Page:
Reed has also written several volumes of poetry. In such collections as Conjure: Selected Poems, 1963-1970, Chattanooga: Poems (1973), and New and Collected Poetry (1988), he combined black street slang with elements of mythology, voodoo, and pop culture. In addition to writing, Reed promotes young writers through his ”Before Columbus” coalition, an ”anti-Nazi”—the term is Reed’s, presumably referring to his leftist politics— venture that publishes unknown writers of all ethnicities. Yet, despite his poetry and activism, it is his fiction that has attracted the most critical attention, and that attention has often been negative.
A Lightning Rod for Controversy
It can be safely stated that Reed’s writings have provoked controversy over the entire course of his career. He has been the target of attacks from both liberals and conservatives, from fellow black writers, from feminists who have accused him of misogyny—hatred of women—and certain literary critics who find his style and subject matter too cynical. What some find distasteful, however, others find merit in, and Reed has garnered much support along with the criticism. Reed continues to receive invitations to give lectures and contribute to magazine columns or articles. He has been nominated for the Pulitzer Prize and the National Book Award and has received multiple NEA grants and a Guggenheim fellowship. Reed recently retired from his teaching position at the University of California, Berkeley and is currently focusing on a series of collaborations with jazz musicians.
Works in Literary Context
Reed’s writing is distinguished by dynamic, playful language. For example, he prefers phonetic spellings, uses capitalization for emphasis, and substitutes numbers for words in the text. Although he writes about injustices brought about by Western civilization, he is primarily concerned with establishing an alternative black aesthetic, which he terms Neo-HooDooism. This concept is a combination of aspects of voodoo and other cultural traditions that Reed hopes will forge a multicultural aesthetic to purge African-Americans and Third World peoples of Western influence. Although his works and the Neo-HooDoo Aesthetic have offended some groups and provoked the ire of critics Houston A. Baker, Jr., Addison Gayle, Jr., and Amiri Baraka, Reed is widely regarded as a revolutionary force in American writing. Despite adverse reactions to his works, Reed is committed to satirizing American society—specifically its supposed cultural arrogance and subsequent neglect of those who are not ”vital people,” or members of the dominant culture or moneyed class.
The worlds of Reed’s novels reflect a vaudeville and picaresque universe where folk traditions inform the language and philosophy, where chronology can be altered to prove argumentative points, where the absurd becomes routinely possible, all to reinterpret and analyze the nature of social structure and our cultural manifestations of evil. The achievement that the work brings in sequences of fantastic situations, cartoon events, and biting parody is a coherent investigation of historic motivations, pointing the reader toward a more humane analysis of our cultural journey. Reed’s versatility as a writer allows him to work in many formal genres. The vision is consistent enough that genre becomes liberating more than limiting; while a reader may predict a new Reed work to be inventive, fun, and bordering on the fantastic, the nature and quality of the invention will always be new. His influence may come close to that of Kurt Vonnegut, Jr.—with every bit as idiosyncratic an attitude as his contemporary fantasist.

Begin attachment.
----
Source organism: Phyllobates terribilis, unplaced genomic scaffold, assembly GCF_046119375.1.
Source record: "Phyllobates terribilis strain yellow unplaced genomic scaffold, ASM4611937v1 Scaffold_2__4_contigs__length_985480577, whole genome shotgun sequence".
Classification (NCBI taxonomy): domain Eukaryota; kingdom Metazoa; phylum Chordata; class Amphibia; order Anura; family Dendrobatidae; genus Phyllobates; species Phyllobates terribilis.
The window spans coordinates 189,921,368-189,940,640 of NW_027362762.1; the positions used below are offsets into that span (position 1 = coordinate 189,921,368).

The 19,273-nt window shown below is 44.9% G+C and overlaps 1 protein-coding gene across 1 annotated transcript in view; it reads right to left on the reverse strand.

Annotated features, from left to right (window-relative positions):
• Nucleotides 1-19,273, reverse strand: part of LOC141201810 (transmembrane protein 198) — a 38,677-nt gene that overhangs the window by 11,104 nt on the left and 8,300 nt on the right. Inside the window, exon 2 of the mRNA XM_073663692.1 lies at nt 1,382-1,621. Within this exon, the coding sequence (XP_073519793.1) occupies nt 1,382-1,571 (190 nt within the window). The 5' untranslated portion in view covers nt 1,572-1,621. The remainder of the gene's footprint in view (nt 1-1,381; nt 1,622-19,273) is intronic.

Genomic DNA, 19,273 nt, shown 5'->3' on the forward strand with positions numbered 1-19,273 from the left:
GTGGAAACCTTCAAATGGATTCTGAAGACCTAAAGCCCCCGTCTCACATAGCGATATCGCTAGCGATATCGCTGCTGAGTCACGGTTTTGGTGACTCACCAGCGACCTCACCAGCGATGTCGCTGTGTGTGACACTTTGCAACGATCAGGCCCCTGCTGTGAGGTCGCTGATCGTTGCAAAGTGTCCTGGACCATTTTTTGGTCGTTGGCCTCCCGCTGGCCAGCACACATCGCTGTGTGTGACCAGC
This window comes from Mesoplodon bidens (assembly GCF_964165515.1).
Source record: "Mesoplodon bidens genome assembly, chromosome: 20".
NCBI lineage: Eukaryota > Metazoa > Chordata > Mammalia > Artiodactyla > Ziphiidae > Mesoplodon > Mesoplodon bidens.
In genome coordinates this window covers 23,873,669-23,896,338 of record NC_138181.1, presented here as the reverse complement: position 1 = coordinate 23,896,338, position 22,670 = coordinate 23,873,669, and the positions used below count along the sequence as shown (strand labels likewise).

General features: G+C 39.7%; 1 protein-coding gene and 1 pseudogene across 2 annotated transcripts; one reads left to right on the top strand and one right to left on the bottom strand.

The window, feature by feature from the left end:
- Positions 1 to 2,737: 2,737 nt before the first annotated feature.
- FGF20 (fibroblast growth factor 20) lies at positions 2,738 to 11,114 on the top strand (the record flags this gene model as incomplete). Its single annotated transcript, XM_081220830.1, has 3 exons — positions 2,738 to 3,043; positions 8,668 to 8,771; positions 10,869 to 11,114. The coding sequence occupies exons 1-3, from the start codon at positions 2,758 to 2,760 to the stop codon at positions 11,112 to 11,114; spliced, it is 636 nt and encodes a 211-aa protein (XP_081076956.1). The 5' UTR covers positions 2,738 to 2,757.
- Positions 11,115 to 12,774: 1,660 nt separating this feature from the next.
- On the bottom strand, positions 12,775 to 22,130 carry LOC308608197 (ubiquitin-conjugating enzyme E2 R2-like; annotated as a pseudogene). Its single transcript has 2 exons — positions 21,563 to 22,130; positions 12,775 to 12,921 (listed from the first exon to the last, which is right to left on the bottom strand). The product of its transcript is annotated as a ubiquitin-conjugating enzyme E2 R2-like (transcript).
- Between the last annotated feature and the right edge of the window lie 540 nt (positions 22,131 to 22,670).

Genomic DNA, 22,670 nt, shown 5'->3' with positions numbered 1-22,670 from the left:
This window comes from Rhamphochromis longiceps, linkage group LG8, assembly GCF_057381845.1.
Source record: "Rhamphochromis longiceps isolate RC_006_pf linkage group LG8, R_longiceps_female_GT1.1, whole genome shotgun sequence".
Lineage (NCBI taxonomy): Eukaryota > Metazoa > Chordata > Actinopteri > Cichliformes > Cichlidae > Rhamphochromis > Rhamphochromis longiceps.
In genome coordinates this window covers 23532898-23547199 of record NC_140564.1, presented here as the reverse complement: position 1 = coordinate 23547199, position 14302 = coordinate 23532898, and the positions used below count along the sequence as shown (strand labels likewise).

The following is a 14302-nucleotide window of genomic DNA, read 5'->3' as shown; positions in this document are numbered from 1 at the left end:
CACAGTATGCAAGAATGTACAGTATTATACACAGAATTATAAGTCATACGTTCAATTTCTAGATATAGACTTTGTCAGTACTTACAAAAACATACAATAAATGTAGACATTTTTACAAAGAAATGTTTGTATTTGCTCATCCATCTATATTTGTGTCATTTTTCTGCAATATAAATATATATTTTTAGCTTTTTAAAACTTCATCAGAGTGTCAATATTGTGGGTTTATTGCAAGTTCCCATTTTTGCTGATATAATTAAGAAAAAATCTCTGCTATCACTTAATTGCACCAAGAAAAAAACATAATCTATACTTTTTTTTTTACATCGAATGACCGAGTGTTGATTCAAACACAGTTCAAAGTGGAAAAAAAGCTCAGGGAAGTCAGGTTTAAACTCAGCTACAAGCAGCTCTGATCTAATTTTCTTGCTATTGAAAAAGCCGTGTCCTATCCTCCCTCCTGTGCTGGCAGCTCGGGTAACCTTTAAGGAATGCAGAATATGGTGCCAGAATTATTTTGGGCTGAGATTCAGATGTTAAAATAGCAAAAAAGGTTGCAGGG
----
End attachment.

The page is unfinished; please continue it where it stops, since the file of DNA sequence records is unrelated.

All of these elements—satire and parody, inventive fantasy, constant reinvention—are derived from Reed’s Neo-HooDoo philosophy, which a bears a closer analysis. First, some definitions are in order. Hoodoo is the name for a type of African-American folk magic. Closely related to yet distinctly separated from the more familiar practice of Voodoo, both practices share a common ancestry dating back to the days of slavery. West African religious beliefs, outlawed by white slave owners, where folded into the approved Christian religion that all slaves were required to practice. This blending of two separate and seemingly incompatible belief systems is known as syncretism and has become a hallmark of Hoodoo and Voodoo practices ever since.
The Neo-HooDoo Concept
In his second novel, Yellow Back Radio Broke-Down, Reed begins to use at length Hoodoo folklore as a basis for his work. Underlying all of the components of Hoodoo, according to scholars, are two central ideas: that of syncretism and the Hoodoo concept of time. Even before the exportation of slaves to the Caribbean, Hoodoo was a syncretic religion, absorbing all that it considered useful from other West
African religious practices. In the hostile environment of slave-owning America, Hoodoo survived because of its syncretic flexibility—its ability to take even supposedly negative influences and make them into something that helps the believer.
Reed turns this concept of syncretism into a literary method that combines aspects of ”standard” English with less ”standard” language—the language of the streets, and of ”disposable” culture, such as popular music and television. By mixing language from different sources in popular culture, Reed can create the illusion of real speech, since very few people speak ”proper” English in their everyday lives. In Black American Literature Forum, Michel Fabre draws a connection between Reed’s use of language and his vision of the world, suggesting that ”his so-called nonsense words raise disturbing questions . . . about the very nature of language.” Reed emphasizes ”the dangerous interchangeability of words and of the questionable identity of things and people” in other words, the flexible syncretism Reed’s philosophy brings to the English language reflects the transitory nature of language.